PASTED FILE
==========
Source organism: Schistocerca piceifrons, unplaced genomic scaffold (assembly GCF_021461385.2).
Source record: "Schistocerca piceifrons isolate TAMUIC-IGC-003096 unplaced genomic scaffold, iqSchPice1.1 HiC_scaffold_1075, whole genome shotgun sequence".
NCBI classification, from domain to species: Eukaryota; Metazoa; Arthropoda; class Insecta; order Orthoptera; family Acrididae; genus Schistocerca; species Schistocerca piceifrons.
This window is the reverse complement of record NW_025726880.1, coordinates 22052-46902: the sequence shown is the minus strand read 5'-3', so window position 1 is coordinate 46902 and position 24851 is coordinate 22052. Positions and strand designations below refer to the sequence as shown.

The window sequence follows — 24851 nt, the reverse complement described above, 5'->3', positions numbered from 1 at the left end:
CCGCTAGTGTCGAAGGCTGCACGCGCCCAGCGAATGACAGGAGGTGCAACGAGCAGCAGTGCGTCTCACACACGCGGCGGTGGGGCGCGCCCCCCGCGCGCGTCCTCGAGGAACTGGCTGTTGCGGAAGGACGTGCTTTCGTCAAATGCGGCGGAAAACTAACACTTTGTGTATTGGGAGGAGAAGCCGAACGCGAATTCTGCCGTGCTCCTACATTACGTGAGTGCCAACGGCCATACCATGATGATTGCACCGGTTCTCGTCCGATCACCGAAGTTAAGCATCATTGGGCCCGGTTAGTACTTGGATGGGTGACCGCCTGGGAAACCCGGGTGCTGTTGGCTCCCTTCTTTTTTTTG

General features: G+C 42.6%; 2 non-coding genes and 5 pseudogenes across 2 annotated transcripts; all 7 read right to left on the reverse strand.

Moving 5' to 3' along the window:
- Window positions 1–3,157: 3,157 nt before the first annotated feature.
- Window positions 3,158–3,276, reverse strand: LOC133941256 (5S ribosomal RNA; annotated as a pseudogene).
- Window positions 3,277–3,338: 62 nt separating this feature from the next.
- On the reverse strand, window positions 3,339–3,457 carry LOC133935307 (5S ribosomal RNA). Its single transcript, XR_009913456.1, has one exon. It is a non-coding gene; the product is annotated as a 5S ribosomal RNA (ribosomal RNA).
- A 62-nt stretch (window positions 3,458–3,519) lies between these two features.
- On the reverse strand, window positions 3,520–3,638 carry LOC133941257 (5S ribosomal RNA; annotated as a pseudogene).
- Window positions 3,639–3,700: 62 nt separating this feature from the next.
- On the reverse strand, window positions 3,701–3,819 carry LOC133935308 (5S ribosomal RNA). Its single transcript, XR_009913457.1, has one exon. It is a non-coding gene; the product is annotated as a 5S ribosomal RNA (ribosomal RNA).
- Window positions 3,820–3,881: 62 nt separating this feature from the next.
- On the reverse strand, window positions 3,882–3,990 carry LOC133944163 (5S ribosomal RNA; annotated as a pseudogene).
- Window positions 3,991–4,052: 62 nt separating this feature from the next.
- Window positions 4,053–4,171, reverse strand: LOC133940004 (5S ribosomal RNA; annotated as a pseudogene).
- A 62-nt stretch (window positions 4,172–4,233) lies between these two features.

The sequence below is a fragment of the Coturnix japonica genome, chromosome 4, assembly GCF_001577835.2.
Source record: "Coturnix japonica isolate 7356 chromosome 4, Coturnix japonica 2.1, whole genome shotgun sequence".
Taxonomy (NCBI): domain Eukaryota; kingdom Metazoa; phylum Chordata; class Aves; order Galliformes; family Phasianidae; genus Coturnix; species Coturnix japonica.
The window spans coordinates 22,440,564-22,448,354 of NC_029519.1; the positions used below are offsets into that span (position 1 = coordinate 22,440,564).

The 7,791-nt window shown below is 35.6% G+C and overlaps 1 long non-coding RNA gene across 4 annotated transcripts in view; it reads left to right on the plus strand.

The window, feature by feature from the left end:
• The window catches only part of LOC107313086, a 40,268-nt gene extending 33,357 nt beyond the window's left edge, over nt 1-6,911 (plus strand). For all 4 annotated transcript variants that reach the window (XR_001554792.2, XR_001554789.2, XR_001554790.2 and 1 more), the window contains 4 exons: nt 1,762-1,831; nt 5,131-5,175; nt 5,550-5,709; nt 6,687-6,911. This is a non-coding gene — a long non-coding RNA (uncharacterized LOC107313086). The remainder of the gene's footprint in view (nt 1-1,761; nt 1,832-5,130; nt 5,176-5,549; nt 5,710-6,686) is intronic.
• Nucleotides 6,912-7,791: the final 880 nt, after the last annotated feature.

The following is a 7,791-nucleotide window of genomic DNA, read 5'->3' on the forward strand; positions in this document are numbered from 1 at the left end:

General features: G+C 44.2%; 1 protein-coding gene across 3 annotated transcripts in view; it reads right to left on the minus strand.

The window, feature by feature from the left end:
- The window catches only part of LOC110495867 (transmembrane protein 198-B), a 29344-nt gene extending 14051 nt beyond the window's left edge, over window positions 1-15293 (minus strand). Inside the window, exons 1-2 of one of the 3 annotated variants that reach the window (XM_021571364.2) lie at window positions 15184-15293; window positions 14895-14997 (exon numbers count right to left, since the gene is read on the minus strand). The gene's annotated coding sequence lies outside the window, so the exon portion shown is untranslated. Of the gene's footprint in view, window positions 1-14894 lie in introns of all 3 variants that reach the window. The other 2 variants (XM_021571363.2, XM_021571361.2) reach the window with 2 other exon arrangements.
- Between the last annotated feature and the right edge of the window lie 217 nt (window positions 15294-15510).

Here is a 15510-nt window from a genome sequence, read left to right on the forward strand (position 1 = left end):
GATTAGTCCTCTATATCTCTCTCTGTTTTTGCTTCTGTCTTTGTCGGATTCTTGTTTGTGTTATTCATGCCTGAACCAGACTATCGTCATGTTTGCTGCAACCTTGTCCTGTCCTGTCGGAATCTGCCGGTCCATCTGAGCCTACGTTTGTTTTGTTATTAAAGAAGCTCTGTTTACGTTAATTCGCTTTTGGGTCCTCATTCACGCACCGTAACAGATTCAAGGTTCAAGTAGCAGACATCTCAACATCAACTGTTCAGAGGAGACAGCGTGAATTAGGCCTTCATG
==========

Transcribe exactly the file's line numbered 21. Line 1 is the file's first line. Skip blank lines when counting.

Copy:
- A 62-nt stretch (window positions 4,172–4,233) lies between these two features.